holiday, everyone who receives a paycheck or self-employment income will see an increase in
taxes in 2013.

AMT – In recent years, Congress routinely “patched” the AMT to prevent its encroachment on
middle income taxpayers. The American Taxpayer Relief Act patches permanently the AMT by
giving taxpayers higher exemption amounts and other targeted relief. This relief is available
beginning in 2012 and going forward. The permanent patch is expected to provide some
certainty to planning for the AMT. No single factor automatically triggers AMT liability, but
some common factors are itemized deductions for state and local income taxes; itemized
deductions for miscellaneous expenditures, itemized deductions on home equity loan interest
(not including interest on a loan to build, buy, or improve a residence); and changes in income
from installment sales. Our office can help you gauge if you may be liable for the AMT in 2013
or future years.

Child Tax Credit and Related Incentives – The popular $1,000 child tax credit was scheduled to
revert to $500 per qualifying child after 2012. Additional enhancements to the child tax credit
also were scheduled to expire after 2012. The American Taxpayer Relief Act makes permanent
the $1,000 child tax credit. Most of the Bush-era enhancements are also made permanent or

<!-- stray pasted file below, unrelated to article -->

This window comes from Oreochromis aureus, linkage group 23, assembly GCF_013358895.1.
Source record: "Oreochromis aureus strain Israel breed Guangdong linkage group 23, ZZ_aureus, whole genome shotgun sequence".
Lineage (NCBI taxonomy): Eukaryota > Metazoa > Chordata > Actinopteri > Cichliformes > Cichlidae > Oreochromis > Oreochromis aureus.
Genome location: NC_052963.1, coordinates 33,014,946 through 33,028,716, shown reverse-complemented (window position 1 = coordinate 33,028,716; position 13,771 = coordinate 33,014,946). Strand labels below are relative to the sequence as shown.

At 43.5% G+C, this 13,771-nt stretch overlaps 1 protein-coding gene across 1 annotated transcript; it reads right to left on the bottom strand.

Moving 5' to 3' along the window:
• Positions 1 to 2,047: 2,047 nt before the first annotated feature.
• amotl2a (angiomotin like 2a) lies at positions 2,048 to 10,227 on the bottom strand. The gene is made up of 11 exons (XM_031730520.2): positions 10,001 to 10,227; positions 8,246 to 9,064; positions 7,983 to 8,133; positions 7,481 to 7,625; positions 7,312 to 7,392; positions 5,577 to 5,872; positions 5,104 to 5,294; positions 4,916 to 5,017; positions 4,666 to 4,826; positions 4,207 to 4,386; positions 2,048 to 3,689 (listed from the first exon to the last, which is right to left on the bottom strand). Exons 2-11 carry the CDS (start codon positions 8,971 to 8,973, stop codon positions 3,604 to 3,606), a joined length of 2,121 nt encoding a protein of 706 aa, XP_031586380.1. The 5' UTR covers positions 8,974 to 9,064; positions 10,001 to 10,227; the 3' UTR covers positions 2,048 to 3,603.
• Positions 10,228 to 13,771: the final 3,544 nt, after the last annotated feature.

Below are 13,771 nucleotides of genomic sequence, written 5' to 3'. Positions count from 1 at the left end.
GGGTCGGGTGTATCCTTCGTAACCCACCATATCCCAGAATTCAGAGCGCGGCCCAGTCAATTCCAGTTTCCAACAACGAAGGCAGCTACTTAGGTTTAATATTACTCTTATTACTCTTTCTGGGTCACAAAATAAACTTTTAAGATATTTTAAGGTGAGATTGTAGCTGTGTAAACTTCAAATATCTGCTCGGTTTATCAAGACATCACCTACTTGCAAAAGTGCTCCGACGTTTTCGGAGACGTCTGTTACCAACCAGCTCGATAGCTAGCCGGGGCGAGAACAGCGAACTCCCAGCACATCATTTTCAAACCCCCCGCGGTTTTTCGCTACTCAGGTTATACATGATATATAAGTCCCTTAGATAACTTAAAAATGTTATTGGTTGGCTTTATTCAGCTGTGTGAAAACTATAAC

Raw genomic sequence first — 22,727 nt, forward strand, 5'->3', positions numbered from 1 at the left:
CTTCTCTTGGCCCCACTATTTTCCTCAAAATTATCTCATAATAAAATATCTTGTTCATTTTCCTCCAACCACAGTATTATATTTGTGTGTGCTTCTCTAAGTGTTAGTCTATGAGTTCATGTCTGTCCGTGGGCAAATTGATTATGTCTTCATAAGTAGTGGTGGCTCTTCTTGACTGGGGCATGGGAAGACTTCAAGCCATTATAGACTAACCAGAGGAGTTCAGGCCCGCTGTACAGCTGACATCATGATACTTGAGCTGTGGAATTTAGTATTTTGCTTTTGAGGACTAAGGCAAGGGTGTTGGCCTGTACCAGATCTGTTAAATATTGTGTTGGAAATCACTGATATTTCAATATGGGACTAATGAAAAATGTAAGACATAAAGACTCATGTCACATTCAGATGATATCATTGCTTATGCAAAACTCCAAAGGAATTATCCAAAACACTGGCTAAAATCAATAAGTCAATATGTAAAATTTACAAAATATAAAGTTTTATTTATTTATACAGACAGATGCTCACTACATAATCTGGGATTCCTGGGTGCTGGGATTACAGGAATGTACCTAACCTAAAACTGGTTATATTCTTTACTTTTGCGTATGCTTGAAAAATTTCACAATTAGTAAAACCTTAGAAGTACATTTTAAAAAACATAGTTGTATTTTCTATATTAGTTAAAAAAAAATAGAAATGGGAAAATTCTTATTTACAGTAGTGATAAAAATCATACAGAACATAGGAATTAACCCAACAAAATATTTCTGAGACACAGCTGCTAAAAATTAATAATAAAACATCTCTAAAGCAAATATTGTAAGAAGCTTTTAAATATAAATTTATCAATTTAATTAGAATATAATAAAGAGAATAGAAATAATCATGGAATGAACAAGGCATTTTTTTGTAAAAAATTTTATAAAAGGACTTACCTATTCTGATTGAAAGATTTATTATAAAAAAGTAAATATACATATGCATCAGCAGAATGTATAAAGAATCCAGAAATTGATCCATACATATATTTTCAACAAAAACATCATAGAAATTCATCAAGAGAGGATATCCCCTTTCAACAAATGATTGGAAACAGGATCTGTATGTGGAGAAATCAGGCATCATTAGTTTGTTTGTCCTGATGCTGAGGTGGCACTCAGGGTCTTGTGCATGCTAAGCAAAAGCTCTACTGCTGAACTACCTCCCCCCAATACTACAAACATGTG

extended. Along with the child tax credit, the new law makes permanent the enhanced adoption
credit/and income exclusion; the enhanced child and dependent care credit, and the Bush-era
credit for employer-provided child care facilities and services.

Education Incentives – A number of popular education tax incentives are extended or made
permanent by the American Taxpayer Relief Act. The American Opportunity Tax Credit (an
enhanced version of the Hope education credit) is extended through 2017. Enhancements to
Coverdell education savings account, such as the $2,000 maximum contribution, are made
permanent. The student loan interest deduction is made more attractive by the permanent
suspension of its 60-month rule (which had been scheduled to return after 2012). The new law
also extends permanently the exclusion from income and employment taxes of employerprovided
education assistance up to $5,250 and the exclusion from income for certain military
scholarship programs. Additionally, the above-the-line higher education tuition deduction is
extended through 2013, as is the teachers’ classroom expense deduction.

Charitable Giving – Congress has long used the tax laws to encourage charitable giving. The
American Taxpayer Relief Act extends a popular charitable giving incentive through 2013: taxfree
IRA distributions to charity by individuals age 70½ and older up to maximum of $100,000
for qualified taxpayer per year. A special transition rule allows individuals to re-characterize
distributions made in January 2013 as made on December 31, 2012. The new law also extends
for businesses the enhanced deduction for charitable contributions of food inventory.
Federal Estate Tax – Few issues have complicated family wealth planning in recent years, as has
the federal estate tax. Recent laws have changed the maximum estate tax rate multiple times.
Most recently, the 2010 Tax Relief Act set the maximum estate tax rate at 35 percent with an
inflation-adjusted exclusion of $5 million for estates of decedents dying before 2013. Effective